Defeating CheckPoint VPN Route-All-Traffic Policy Enforcement

Proof of Concept #firewall, #vpn, #hacks

Quite a bit of the enterprises have chosen to use CheckPoint VPN solutions to allow remote access to their corporate networks. This platform is widely used and it’s up to the security administrators to create the actual VPN security policies that apply to the connecting clients. Among these security rules, it’s very common to enforce all of the client’s traffic to go through the tunnel, be it destined to the corporate office or not, like Internet traffic that the corporation has nothing to with. There is even a knowledge base entry on how to set up to Route all traffic from Remote Access clients, including internet traffic, through Security Gateway. On the sad side effect, when these rules apply, it is also impossible to connect to the VPN client itself from the same subnet the client resides on. And this leads to being unable to do SSH reverse port forwards to access corporate resources from outside of this client. However, this would be really useful in my scenario, where the connecting client is a Windows VM on my ArchLinux host, and I’d like to access over-the-tunnel corporate unix hosts using the friendly and very convenient to use OpenSSH from the ArchLinux host and not from the Windows VM using PuTTY or something legacy dumb clients like that.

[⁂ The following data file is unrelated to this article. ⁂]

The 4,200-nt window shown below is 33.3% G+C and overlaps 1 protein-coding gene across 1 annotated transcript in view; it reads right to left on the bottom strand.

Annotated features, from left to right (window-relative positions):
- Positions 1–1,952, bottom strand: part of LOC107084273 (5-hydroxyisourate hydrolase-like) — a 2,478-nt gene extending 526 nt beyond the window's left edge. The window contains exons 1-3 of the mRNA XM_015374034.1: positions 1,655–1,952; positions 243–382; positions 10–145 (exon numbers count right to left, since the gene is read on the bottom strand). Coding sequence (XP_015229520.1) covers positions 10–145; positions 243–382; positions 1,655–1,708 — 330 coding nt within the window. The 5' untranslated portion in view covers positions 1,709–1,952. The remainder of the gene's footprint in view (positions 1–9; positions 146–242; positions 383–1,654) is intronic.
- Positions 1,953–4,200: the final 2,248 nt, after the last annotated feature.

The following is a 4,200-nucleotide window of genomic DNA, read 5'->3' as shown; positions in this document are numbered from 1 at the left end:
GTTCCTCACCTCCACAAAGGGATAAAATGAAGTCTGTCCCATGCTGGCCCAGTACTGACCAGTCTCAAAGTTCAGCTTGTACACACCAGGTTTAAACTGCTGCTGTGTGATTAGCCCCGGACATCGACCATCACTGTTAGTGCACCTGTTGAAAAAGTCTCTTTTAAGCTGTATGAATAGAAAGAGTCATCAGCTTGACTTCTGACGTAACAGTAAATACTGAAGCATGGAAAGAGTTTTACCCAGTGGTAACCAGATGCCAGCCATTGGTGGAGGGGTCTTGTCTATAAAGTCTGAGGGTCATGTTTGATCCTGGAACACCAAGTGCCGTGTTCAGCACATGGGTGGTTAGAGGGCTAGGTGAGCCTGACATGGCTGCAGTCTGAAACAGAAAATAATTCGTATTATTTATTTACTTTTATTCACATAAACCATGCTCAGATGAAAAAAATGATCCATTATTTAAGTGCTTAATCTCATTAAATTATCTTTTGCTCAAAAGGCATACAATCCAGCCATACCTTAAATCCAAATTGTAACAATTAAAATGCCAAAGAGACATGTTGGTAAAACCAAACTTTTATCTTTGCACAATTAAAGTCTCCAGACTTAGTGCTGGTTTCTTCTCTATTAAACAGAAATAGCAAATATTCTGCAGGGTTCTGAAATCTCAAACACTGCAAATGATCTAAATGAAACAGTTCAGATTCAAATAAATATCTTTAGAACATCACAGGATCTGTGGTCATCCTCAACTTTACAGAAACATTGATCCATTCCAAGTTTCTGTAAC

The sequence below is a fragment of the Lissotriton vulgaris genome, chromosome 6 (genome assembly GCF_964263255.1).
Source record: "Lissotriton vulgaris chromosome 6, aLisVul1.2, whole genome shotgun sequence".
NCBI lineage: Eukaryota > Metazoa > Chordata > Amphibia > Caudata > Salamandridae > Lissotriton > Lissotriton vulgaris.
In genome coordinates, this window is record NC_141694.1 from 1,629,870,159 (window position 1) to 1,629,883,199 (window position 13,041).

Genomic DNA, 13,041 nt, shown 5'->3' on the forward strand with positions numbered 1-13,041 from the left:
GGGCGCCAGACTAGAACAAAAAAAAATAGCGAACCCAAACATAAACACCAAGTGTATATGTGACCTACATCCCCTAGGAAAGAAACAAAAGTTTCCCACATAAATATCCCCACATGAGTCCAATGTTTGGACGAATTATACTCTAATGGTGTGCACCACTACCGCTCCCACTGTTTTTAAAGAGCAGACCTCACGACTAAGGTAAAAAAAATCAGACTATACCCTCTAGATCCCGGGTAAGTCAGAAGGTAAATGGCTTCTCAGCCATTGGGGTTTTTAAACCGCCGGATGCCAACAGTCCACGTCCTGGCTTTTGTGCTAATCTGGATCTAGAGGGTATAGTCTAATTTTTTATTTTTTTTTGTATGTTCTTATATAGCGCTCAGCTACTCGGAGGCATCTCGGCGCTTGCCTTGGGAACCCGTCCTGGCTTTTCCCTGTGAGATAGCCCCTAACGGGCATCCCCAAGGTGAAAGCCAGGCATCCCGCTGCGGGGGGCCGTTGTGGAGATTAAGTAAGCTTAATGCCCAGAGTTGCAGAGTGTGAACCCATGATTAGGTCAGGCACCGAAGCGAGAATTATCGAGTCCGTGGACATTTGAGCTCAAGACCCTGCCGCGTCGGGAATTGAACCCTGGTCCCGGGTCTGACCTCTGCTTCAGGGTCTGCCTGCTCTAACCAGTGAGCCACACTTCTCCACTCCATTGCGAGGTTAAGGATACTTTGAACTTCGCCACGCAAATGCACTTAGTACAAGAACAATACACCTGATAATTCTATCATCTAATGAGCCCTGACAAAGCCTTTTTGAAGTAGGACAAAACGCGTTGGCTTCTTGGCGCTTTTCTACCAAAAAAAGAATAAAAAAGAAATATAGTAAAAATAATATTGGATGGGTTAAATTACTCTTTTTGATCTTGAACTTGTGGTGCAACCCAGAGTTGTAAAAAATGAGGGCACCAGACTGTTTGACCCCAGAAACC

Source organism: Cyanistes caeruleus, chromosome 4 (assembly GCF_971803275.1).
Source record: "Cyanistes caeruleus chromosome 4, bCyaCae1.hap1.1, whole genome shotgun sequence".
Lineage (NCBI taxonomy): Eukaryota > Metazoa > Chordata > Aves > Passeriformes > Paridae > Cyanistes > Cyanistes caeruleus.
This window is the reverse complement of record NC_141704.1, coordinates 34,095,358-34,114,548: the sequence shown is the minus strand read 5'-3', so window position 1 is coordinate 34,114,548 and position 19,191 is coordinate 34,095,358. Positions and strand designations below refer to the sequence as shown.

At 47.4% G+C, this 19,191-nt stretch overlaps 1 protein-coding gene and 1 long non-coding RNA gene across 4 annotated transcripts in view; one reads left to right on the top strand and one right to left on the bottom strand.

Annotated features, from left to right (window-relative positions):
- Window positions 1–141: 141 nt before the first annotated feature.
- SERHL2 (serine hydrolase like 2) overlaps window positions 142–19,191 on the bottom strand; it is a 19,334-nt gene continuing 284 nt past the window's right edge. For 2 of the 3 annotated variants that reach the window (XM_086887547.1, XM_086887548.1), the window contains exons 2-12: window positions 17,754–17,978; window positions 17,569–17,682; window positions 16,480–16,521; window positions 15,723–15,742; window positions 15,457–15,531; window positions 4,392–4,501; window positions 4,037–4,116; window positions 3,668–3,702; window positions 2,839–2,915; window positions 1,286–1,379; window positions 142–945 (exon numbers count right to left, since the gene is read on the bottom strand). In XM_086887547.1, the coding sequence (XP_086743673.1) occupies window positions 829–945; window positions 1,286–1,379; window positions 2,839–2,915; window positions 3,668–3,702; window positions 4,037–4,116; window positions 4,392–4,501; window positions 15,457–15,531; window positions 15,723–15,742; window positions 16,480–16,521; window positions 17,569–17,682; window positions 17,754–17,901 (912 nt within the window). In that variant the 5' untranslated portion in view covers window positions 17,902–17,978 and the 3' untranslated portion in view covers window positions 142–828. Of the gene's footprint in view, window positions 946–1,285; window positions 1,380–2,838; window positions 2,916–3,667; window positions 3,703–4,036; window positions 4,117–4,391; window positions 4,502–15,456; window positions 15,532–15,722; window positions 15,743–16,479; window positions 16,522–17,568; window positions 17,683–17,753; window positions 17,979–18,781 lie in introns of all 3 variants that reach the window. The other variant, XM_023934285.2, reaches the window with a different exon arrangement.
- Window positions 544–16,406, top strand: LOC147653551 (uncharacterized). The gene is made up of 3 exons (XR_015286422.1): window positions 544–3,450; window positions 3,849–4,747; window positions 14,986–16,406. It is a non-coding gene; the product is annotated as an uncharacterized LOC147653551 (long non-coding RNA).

Using a netfilter rule with a trick on the ArchLinux host I managed to make easy to use transparent reverse port forwardings that also “complies” with the security enforcement rules of the VPN client.

The following image from the Admin Guide describes the actual logical topology best:

To get out cleartext traffic of the tunnel using the Windows VM VPN, the only available option is to target the VPN remote endpoint itself. And the ArchLinux hosts sees this traffic and can act upon. Thus I set up a netfilter rule to divert the port 22 traffic going to the CheckPoint VPN endpoint to the ArchLinux interface facing the Windows VM. This way, the Windows VM successfully connects to the ArchLinux VM (in belief of connecting to the CheckPoint) and provides ArchLinux access to the corporate hosts using reverse port forwards.

For this I set up a dummy user on the ArchLinux box, having only the following SSH authorized_keys line:

restrict,port-forwarding ssh-rsa AAAAB3N[...]== Windows reverse port redirect

This is what the CheckPoint client thinks:

This is how PuTTY’s plink.exe manages to establish port forwards:

how putty sees the connection on the client side